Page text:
By Mariam Hamdy
As we are bombarded every day with horrible news, conspiracy theories, warped viewpoints and bizarre events, it’s become difficult to be positive or hopeful. The fact that the general public is quick to complain, impatient with change and generally impossible to please, is starting to take a toll on us.
Perhaps we, as a nation, fail to see how much worse off we can be; how our current state is relatively good in comparison to neighboring countries facing the same challenges. Focusing on only what isn’t happening leads to a frustrated and handicapped vicious cycle. Artist Ali Abdel Mohsen puts it simply: “It would be a world of wasted opportunities.”
Abdel Mohsen is currently exhibiting his solo show titled “Razor Sharp Teeth” at Mashrabia Gallery, a space known for presenting young talent with original perspectives — and he is no exception.
Morbid illustrations of faceless beings and composite creatures pepper the gallery amid sprawling pieces presenting a range of close-ups and horizons of dense cities. Predominantly in pen, the illustrations are tight images occasionally filled with color or interrupted by dabs of paint. The work is unusual on some many levels: subject matter is uncanny, composition is unorthodox and the support and its presentation is unusual.
The most prominent aspect of the show is the sense of disturbance instantly felt towards the subject matter. Abdel Mohsen is consumed with this post-apocalyptic world where faceless humans roam like zombies, yet without the strength to appear scary or intimidating. These figures are dribbling and pathetic, easily controlled and scared, with remnants of recognizable habits but all mindless, thoughtless and lifeless.
The artist has the ability to create a visual reminiscent of “I Am Legend,” but this world is broken and heartless. To say that he has taken all the negatives we suffer in society today and presented them on overdrive would be an understatement.
Abdel Mohsen adopts an excellent approach to the layering of ideas, with the forefront of the image being the most recognizable, preceded by an underground of networks that present a sinister backdrop to every image. One of the best pieces in the show shows a huge crowd of people gazing silently on what appears to a distorted hand in the middle of a square of sorts.
In the distance, a building like Mohamed Ali or the dome of Cairo University can be seen, and the hand that’s squirming on the ground for all to see appears to have come out of nowhere. One is instantly reminded of the broken record come conspiracy theory of “hidden hands” which most governmental officials cite as the source of our troubles, found dying as the country looked on.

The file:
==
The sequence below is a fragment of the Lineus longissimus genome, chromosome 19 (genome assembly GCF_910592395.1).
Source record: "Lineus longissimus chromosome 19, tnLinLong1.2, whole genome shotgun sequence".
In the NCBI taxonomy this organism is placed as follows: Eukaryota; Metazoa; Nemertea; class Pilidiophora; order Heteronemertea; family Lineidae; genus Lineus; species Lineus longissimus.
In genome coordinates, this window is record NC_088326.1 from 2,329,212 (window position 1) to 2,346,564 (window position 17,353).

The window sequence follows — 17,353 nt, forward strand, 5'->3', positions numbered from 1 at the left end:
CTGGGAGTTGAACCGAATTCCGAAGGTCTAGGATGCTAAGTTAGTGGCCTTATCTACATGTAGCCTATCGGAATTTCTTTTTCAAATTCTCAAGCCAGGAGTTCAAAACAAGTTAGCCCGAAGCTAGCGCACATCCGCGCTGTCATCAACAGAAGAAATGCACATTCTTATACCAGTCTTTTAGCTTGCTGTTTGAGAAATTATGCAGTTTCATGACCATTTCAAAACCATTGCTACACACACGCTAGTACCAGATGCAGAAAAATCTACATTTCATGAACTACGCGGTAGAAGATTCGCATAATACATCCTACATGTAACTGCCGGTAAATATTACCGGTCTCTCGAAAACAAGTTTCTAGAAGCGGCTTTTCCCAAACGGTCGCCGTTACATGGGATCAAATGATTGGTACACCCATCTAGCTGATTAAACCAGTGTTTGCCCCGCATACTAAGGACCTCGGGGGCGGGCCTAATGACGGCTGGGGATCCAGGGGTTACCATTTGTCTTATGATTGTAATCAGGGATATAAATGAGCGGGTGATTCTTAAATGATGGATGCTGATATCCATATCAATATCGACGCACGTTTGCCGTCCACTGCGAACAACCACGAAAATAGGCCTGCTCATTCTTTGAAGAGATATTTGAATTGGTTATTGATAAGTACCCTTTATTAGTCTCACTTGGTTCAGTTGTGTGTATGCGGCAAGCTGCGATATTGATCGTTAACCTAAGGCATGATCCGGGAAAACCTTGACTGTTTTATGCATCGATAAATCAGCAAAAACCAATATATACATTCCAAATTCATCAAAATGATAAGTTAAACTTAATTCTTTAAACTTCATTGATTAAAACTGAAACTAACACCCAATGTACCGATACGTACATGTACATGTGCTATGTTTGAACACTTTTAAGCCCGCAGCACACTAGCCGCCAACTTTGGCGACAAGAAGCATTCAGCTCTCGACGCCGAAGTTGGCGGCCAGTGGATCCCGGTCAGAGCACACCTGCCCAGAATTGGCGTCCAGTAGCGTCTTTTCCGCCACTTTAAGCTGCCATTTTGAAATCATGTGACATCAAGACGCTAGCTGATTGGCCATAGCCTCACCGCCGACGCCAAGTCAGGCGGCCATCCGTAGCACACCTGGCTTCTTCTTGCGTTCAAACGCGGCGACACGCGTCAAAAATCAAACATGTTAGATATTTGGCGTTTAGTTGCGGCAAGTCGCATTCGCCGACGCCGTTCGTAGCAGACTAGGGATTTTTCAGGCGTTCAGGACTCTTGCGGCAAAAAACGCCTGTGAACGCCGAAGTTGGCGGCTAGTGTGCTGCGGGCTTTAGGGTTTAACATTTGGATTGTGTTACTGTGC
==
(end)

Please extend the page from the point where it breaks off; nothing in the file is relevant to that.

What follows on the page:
The eeriness of the image is compounded by a further layering of the piece: a ruckus of brushstrokes separates that image from a parallel universe where a load of these distorted hands and fingers lie on top of each other. The surreal awkwardness of the image is further aggravated by the heaviness it elicits, and the effect is truly mind-numbing.
Cities lay sprawling and magnificent in the distance, but are terrifyingly morbid when one leans in for a closer look. The level of detail is exhausting, lending to the overall intended effect, but also awe-inspiring in how consumed the artist must have been to create such works. There is something unsettling about the entire exhibition, with tension in every intricate network of lines lying beneath the apparent apathy of the characters and situations portrayed. It feels as though it would all explode any minute, leaving us with an even more lifeless, silent and empty world.
The composition is unexpected and only just works, as it can be easily argued that it is somewhat haphazard. However, that argument can be swayed with the artist’s decision to draw in sections, as though each image is cross-sectioned to reveal its insides from the bottom up, hence allowing some room for the viewer to digest the details. One is reminded of Damien Hirst’s dissected cows, but here Abdel Mohsen dissects entire cities to reveal their abused core.
The medium used to draw and paint on is cardboard, a degradable material easily torn and tattered. Mortality is heavily quoted in each frayed edge of the pieces, which provides another layer of meaning that reminds us of the fragility of every discarded opportunity.
The pieces hang by black binder clips, a solid decision made by the artist to allow for the frailty of the cardboard to transpire. Framing would provide the pieces with a more mature approach to the subject matter though, rendering them as Nostradamus-like archeological findings that predict the future. Particular pieces such as the series of hieroglyphic inspired icons intricately traced on what appears to be a crude map of Egypt would have greatly benefited from framing, while others are alright as they are.
The show is as morbid as it is interesting, serving as a cautionary tale of what we might become if we keep burrowing ourselves deeper into our problems and repeat the same mistakes over and over again. Abdel Mohsen presents an original take in an original way, and because it’s surely something you haven’t seen before, “Razor Sharp Teeth” is worth a visit.
“Razor Sharp Teeth” showing at Mashrabia Gallery: 8 Champillion St., Downtown, Cairo. Tel: (02) 2578 4494. Closes on March 8.
Abdel Mohsen adopts an excellent approach to the layering of ideas.